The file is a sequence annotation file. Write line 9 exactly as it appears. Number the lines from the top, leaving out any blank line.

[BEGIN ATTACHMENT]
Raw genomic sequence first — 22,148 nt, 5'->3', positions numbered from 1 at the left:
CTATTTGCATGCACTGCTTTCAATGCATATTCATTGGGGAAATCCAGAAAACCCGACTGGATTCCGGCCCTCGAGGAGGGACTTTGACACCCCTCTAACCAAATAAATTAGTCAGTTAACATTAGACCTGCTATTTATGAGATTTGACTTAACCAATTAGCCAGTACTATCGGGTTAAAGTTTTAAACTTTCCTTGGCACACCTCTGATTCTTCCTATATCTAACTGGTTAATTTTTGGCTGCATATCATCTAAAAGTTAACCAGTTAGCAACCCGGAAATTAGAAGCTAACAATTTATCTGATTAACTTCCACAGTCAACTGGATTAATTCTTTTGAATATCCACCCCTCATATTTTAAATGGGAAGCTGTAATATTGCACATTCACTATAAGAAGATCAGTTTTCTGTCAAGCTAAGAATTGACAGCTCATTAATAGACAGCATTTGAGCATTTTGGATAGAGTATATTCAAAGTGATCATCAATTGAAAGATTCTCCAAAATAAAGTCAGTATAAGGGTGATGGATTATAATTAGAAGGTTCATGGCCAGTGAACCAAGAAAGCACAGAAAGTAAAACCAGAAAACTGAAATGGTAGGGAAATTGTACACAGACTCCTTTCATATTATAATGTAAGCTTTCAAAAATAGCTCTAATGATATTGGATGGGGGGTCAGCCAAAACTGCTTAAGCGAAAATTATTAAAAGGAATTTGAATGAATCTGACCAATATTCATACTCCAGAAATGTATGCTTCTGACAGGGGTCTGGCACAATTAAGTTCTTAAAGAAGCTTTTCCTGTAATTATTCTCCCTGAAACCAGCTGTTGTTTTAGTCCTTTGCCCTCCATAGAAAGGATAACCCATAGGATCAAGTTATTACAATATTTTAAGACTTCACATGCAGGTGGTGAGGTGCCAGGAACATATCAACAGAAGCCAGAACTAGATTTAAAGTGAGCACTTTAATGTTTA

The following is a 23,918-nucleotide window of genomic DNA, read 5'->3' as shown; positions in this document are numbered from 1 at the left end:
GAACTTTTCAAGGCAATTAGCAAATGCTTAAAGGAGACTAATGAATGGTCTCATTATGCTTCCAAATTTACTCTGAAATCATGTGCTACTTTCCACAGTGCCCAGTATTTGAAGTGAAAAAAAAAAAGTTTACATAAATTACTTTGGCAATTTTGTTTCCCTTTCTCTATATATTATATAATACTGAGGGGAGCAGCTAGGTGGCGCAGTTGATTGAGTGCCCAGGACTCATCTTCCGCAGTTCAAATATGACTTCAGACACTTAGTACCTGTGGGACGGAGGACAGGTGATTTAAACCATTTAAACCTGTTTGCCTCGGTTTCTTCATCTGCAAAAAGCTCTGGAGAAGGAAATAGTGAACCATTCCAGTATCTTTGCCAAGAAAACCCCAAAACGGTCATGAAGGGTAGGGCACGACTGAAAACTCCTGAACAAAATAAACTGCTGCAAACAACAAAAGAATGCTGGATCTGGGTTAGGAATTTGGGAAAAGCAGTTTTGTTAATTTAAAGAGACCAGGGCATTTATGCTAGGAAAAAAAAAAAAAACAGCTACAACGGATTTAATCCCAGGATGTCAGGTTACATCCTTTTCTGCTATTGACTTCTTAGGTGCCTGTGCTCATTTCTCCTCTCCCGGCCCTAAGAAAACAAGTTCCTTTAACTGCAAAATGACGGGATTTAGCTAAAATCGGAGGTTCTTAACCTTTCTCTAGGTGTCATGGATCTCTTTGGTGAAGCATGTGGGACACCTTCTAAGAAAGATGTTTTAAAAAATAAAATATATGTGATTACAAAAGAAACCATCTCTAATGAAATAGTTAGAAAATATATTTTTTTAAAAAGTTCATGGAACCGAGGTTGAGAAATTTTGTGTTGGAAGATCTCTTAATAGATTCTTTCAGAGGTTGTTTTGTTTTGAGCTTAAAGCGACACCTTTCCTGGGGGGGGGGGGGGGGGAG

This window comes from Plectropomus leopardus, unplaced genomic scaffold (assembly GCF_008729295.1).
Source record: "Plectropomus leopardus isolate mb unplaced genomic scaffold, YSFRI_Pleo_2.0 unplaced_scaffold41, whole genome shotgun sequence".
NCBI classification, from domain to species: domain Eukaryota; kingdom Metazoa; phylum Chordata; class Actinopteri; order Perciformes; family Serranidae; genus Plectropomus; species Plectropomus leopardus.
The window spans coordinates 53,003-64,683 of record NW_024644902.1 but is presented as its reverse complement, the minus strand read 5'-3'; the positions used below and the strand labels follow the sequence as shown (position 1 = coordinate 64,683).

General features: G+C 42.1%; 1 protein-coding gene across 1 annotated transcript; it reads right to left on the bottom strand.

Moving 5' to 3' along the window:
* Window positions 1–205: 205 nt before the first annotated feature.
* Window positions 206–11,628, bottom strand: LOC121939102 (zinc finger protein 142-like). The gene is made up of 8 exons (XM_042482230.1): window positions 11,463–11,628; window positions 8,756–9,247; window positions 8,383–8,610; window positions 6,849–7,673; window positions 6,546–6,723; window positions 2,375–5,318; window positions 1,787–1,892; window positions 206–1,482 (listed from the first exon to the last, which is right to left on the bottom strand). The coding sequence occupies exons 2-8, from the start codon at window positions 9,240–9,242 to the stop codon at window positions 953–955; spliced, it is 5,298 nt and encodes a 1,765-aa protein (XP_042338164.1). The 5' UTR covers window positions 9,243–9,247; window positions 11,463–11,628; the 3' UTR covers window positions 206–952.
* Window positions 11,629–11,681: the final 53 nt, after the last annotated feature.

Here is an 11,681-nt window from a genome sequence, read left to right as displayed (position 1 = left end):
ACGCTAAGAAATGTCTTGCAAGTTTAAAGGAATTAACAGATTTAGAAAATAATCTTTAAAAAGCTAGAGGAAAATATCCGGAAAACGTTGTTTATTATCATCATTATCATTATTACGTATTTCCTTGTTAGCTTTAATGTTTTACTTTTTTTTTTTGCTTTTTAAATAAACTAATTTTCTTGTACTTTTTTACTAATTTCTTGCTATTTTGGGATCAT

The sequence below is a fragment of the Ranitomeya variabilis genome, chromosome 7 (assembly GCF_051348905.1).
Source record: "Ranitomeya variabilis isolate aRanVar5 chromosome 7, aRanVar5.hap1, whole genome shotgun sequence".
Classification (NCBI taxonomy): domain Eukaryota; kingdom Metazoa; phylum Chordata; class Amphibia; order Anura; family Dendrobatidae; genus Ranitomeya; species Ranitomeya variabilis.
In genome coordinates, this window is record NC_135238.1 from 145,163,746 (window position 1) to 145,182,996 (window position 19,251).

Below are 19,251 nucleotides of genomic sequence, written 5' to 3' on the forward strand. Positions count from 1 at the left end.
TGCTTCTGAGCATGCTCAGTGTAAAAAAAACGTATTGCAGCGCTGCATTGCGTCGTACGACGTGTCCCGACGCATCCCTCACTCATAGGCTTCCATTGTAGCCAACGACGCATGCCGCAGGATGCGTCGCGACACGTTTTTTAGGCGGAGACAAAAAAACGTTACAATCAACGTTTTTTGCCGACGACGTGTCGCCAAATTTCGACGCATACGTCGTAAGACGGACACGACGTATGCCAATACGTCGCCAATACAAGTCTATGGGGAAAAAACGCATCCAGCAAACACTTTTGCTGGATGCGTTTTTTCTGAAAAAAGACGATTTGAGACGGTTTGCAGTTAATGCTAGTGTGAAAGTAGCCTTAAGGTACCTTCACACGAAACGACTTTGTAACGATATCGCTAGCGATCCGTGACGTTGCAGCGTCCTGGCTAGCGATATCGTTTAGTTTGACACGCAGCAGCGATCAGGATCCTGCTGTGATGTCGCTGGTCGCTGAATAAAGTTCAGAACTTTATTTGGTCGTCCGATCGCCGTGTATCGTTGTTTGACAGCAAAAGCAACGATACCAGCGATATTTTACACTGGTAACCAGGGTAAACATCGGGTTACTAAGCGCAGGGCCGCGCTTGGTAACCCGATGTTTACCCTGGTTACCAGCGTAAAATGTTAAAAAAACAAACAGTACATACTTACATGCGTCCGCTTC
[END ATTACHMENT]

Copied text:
General features: G+C 42.1%; 1 protein-coding gene across 1 annotated transcript; it reads right to left on the bottom strand.